Our results clearly show that a power of , which is 75% of the minimum effective trapping power of for long-term continuous trapping in the BWS, will severely inhibit the growth of S. cerevisiae cells (Fig. 3). Furthermore, the number of successful divisions decreases rapidly with increasing laser power (data not shown). Most probably, longer exposure times than those applied in this study will even kill the cells. Even the lowest power of inhibits the cell growth after (Fig. 3). This corresponds to a dose of to each individual cell. Furthermore, S. cerevisiae cells exposed to a power of are clearly growth inhibited after only , corresponding to a received dose of . These results indicate that S. cerevisiae growth is dependent on the total dose received. Within the power regime studied here, there seems not to be a threshold power that triggers inhibition, but rather a continuous inhibition response to the accumulated dose (Figs. 3 and 4). These results correlate well with data from similar experiments done on other microorganisms,8, 11 and they stress the fact that using lasers with a wavelength of to trap and manipulate S. cerevisiae cells over long time periods should be approached with great caution.
The results from Fig. 4 show an increased variation in generation time of irradiated cells with increasing laser power. This has also been observed for other microorganisms with other environmental stresses, such as heat and salt stress applied on single cells of E. coli.19 As one of the advantages of single-cell studies is the possibility to observe cell-to-cell variations not possible in bulk experiments, a decrease in laser power would not only result in less inhibition but also smaller cell-to-cell variations, thereby improving the quality of the quantitative data and minimizing acquisition times.
Whereas the S. cerevisiae cells exposed to continuous trapping are not able to grow exponentially, those that are exposed to the pulsed trapping conditions applied in this study resume exponential growth patterns after the trapping period (Fig. 5). However, all the exposed S. cerevisiae cells have lower values with respect to the control cells (Table 1, Fig. 5). This indicates that growth of S. cerevisiae is permanently inhibited by the short-term exposures applied in this study.
Furthermore, our results clearly show that the growth of S. cerevisiae is not only dependent on the total dose received, as found here, but that it is also affected by the maximum power through the cell (Fig. 5, Table 1). This is consistent with Mohanty, who found DNA damage in human lymphoblasts to be dependent on both dose and maximum power.12 However, our findings are in contrast to a recent study that found the viability of E. coli to be dependent only on the total dose received.10 This discrepancy is likely caused by the difference in the microorganism used, and the fact that Mirsaidov 10 studied cell viability, whereas we have focused on cell growth.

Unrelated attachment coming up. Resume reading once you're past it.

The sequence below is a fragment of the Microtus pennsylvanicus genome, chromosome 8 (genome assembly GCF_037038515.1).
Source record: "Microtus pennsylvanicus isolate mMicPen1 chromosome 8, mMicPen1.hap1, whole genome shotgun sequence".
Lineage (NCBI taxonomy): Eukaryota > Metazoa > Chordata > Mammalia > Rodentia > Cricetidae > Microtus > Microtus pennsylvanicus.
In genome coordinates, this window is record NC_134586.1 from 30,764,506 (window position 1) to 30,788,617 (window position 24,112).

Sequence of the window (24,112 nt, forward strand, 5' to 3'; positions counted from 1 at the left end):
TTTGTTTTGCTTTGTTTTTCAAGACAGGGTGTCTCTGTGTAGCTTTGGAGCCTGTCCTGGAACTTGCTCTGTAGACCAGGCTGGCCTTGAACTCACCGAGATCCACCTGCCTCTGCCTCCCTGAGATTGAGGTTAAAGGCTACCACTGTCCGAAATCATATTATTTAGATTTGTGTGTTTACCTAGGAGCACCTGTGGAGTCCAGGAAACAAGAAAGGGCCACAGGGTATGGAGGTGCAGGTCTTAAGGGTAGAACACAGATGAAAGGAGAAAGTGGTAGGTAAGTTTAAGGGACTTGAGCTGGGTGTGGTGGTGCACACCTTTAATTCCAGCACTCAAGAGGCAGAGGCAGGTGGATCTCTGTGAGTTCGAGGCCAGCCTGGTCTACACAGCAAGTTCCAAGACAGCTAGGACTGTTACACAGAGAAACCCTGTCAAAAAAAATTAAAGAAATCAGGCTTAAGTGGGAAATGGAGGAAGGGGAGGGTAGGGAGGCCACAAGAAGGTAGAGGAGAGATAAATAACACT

In this study, we measured the generation time of yeast mother cells. The generation time of a mother cell is generally shorter than of a daughter cell, as the daughter cell spends more time in the G1 unbudded phase,20, 21 before the first bud is created. As is a measure for the area increase of both the mother and the daughter cells, we would therefore expect that generation time. Comparing the values with the generation times of the control cells in Table 1, we indeed find that the is notably higher than the generation time. For the irradiated cells, however, we find comparable generation times and values, indicating that the laser light somehow uncouples cell division from growth. These results are similar to recent studies that found11 the generation time of E. coli cells to be more easily affected than the doubling time by laser light at . It is therefore possible that this phenomenon is a general microbial reaction to stress caused by photodamage.
The underlying mechanism for the photodamage has among others been proposed to be the formation of local heating.22, 23 It is possible that the photodamage is caused by the local heating of specific organelles or components in the cell wall. However, we do not believe that the photodamage is caused by general heating of the cells, as the predicted temperature increase is minimal22, 23 . Furthermore, a small increase in temperature would have had a favorable effect on the growth rate of S. cerevisiae cells, which was not observed.
As our results show, there seems to be a definite advantage to using the smallest possible power for trapping yeast cells by extending the trapping time (Fig. 5, Table 1). It is therefore pertinent to speculate whether a similar effect is present spatially, in which a trapped cell would be less inhibited by a homogeneous beam spread out over the whole cell rather than trapping with a highly focused beam. This hypothesis, however, should be further investigated.
In conclusion, we showed that the use of optical trapping at 1070 nm for direct control and manipulation of yeast cells has a significant impact on cell growth; i.e., it is not possible to continuously trap cells without severely inhibiting their growth. In contrast, yeast cells that are exposed to a defined dose are able to grow exponentially in a power-dependent manner; i.e., the lower the power, the higher the growth rate. Therefore, it may still be possible to conduct experiments with physiologically unaltered yeast cells on the BWS by using the minimum trapping power needed for trapping and restricting the exposure time to the absolute minimum.
This work was supported by the Danish Research Council for Technology and Production Sciences (FTP), Grant No. 274-05-0569.